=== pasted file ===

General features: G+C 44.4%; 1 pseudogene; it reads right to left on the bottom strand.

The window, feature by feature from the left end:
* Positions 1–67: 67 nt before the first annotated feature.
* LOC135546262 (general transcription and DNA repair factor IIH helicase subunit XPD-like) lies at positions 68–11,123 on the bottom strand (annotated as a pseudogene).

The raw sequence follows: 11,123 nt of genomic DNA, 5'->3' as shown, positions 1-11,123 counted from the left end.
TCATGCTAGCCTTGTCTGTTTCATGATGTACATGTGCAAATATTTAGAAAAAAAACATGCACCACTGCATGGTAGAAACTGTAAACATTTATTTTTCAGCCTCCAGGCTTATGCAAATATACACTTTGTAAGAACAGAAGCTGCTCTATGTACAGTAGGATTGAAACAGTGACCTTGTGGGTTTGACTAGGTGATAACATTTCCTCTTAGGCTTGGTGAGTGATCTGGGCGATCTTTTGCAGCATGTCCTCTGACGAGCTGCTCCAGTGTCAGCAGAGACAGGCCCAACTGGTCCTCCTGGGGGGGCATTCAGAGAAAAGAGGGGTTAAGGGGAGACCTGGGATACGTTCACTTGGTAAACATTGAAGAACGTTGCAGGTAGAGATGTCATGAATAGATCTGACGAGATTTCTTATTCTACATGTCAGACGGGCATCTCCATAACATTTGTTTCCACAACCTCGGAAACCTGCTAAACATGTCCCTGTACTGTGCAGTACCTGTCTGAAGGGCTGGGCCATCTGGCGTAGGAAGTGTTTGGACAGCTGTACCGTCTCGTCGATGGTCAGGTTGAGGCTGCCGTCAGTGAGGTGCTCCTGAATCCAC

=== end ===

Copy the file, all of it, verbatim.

General features: G+C 44.4%; 1 pseudogene; it reads right to left on the bottom strand.

The window, feature by feature from the left end:
* Positions 1–67: 67 nt before the first annotated feature.
* LOC135546262 (general transcription and DNA repair factor IIH helicase subunit XPD-like) lies at positions 68–11,123 on the bottom strand (annotated as a pseudogene).

The raw sequence follows: 11,123 nt of genomic DNA, 5'->3' as shown, positions 1-11,123 counted from the left end.
TCATGCTAGCCTTGTCTGTTTCATGATGTACATGTGCAAATATTTAGAAAAAAAACATGCACCACTGCATGGTAGAAACTGTAAACATTTATTTTTCAGCCTCCAGGCTTATGCAAATATACACTTTGTAAGAACAGAAGCTGCTCTATGTACAGTAGGATTGAAACAGTGACCTTGTGGGTTTGACTAGGTGATAACATTTCCTCTTAGGCTTGGTGAGTGATCTGGGCGATCTTTTGCAGCATGTCCTCTGACGAGCTGCTCCAGTGTCAGCAGAGACAGGCCCAACTGGTCCTCCTGGGGGGGCATTCAGAGAAAAGAGGGGTTAAGGGGAGACCTGGGATACGTTCACTTGGTAAACATTGAAGAACGTTGCAGGTAGAGATGTCATGAATAGATCTGACGAGATTTCTTATTCTACATGTCAGACGGGCATCTCCATAACATTTGTTTCCACAACCTCGGAAACCTGCTAAACATGTCCCTGTACTGTGCAGTACCTGTCTGAAGGGCTGGGCCATCTGGCGTAGGAAGTGTTTGGACAGCTGTACCGTCTCGTCGATGGTCAGGTTGAGGCTGCCGTCAGTGAGGTGCTCCTGAATCCAC